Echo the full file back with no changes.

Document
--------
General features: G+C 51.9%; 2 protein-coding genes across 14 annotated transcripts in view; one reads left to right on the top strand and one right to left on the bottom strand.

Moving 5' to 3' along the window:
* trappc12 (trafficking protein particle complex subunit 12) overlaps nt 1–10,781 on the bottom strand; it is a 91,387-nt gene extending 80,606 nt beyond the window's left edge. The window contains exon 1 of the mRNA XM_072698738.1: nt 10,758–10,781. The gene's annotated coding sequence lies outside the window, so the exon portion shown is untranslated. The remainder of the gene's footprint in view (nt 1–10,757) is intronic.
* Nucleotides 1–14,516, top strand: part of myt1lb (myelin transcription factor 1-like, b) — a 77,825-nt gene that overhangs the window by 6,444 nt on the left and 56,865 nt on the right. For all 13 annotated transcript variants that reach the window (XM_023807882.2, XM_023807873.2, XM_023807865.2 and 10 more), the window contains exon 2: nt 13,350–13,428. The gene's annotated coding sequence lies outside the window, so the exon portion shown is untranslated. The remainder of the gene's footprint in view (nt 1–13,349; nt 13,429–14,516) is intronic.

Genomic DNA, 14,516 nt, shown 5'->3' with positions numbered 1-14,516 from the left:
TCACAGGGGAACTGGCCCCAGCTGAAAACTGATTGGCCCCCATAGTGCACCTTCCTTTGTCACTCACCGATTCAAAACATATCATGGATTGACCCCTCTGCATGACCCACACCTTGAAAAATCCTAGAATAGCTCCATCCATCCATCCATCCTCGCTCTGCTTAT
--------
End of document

General features: G+C 51.9%; 2 protein-coding genes across 14 annotated transcripts in view; one reads left to right on the top strand and one right to left on the bottom strand.

Moving 5' to 3' along the window:
* trappc12 (trafficking protein particle complex subunit 12) overlaps nt 1–10,781 on the bottom strand; it is a 91,387-nt gene extending 80,606 nt beyond the window's left edge. The window contains exon 1 of the mRNA XM_072698738.1: nt 10,758–10,781. The gene's annotated coding sequence lies outside the window, so the exon portion shown is untranslated. The remainder of the gene's footprint in view (nt 1–10,757) is intronic.
* Nucleotides 1–14,516, top strand: part of myt1lb (myelin transcription factor 1-like, b) — a 77,825-nt gene that overhangs the window by 6,444 nt on the left and 56,865 nt on the right. For all 13 annotated transcript variants that reach the window (XM_023807882.2, XM_023807873.2, XM_023807865.2 and 10 more), the window contains exon 2: nt 13,350–13,428. The gene's annotated coding sequence lies outside the window, so the exon portion shown is untranslated. The remainder of the gene's footprint in view (nt 1–13,349; nt 13,429–14,516) is intronic.

Genomic DNA, 14,516 nt, shown 5'->3' with positions numbered 1-14,516 from the left:
TCACAGGGGAACTGGCCCCAGCTGAAAACTGATTGGCCCCCATAGTGCACCTTCCTTTGTCACTCACCGATTCAAAACATATCATGGATTGACCCCTCTGCATGACCCACACCTTGAAAAATCCTAGAATAGCTCCATCCATCCATCCATCCTCGCTCTGCTTAT